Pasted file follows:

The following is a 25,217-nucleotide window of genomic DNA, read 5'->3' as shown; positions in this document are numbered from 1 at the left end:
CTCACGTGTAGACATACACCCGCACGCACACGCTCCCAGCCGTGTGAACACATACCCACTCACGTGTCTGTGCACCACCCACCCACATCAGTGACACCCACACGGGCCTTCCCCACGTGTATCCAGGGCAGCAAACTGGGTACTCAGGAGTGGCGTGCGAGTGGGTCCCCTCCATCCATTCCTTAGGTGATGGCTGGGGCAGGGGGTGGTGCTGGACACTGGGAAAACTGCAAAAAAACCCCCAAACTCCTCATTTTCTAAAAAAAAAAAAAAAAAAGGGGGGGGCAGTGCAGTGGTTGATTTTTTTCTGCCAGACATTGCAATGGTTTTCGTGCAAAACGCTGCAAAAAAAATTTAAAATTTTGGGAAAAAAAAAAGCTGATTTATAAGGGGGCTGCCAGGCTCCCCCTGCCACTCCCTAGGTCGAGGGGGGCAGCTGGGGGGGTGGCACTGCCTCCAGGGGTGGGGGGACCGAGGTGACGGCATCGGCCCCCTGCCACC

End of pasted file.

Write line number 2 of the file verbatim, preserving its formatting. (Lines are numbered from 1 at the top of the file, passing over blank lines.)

CTCACGTGTAGACATACACCCGCACGCACACGCTCCCAGCCGTGTGAACACATACCCACTCACGTGTCTGTGCACCACCCACCCACATCAGTGACACCCACACGGGCCTTCCCCACGTGTATCCAGGGCAGCAAACTGGGTACTCAGGAGTGGCGTGCGAGTGGGTCCCCTCCATCCATTCCTTAGGTGATGGCTGGGGCAGGGGGTGGTGCTGGACACTGGGAAAACTGCAAAAAAACCCCCAAACTCCTCATTTTCTAAAAAAAAAAAAAAAAAAGGGGGGGGCAGTGCAGTGGTTGATTTTTTTCTGCCAGACATTGCAATGGTTTTCGTGCAAAACGCTGCAAAAAAAATTTAAAATTTTGGGAAAAAAAAAAGCTGATTTATAAGGGGGCTGCCAGGCTCCCCCTGCCACTCCCTAGGTCGAGGGGGGCAGCTGGGGGGGTGGCACTGCCTCCAGGGGTGGGGGGACCGAGGTGACGGCATCGGCCCCCTGCCACC